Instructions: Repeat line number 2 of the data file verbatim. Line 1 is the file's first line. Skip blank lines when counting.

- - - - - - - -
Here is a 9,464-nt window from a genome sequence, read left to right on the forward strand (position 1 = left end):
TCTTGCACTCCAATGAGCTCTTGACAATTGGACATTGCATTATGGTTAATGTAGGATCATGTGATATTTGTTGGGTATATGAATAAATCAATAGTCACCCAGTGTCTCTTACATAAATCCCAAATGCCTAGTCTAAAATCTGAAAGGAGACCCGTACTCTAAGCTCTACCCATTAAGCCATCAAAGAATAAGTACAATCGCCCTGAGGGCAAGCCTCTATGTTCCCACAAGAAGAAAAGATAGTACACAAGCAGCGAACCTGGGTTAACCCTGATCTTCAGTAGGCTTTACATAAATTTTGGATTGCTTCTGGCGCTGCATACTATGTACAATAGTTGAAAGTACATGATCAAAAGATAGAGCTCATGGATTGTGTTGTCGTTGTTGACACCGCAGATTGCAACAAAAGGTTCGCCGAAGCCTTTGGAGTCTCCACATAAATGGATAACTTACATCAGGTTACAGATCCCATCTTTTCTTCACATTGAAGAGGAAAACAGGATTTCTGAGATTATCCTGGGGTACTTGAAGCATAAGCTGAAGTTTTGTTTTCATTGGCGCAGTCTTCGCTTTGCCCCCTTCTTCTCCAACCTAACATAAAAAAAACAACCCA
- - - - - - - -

TCTTGCACTCCAATGAGCTCTTGACAATTGGACATTGCATTATGGTTAATGTAGGATCATGTGATATTTGTTGGGTATATGAATAAATCAATAGTCACCCAGTGTCTCTTACATAAATCCCAAATGCCTAGTCTAAAATCTGAAAGGAGACCCGTACTCTAAGCTCTACCCATTAAGCCATCAAAGAATAAGTACAATCGCCCTGAGGGCAAGCCTCTATGTTCCCACAAGAAGAAAAGATAGTACACAAGCAGCGAACCTGGGTTAACCCTGATCTTCAGTAGGCTTTACATAAATTTTGGATTGCTTCTGGCGCTGCATACTATGTACAATAGTTGAAAGTACATGATCAAAAGATAGAGCTCATGGATTGTGTTGTCGTTGTTGACACCGCAGATTGCAACAAAAGGTTCGCCGAAGCCTTTGGAGTCTCCACATAAATGGATAACTTACATCAGGTTACAGATCCCATCTTTTCTTCACATTGAAGAGGAAAACAGGATTTCTGAGATTATCCTGGGGTACTTGAAGCATAAGCTGAAGTTTTGTTTTCATTGGCGCAGTCTTCGCTTTGCCCCCTTCTTCTCCAACCTAACATAAAAAAAACAACCCA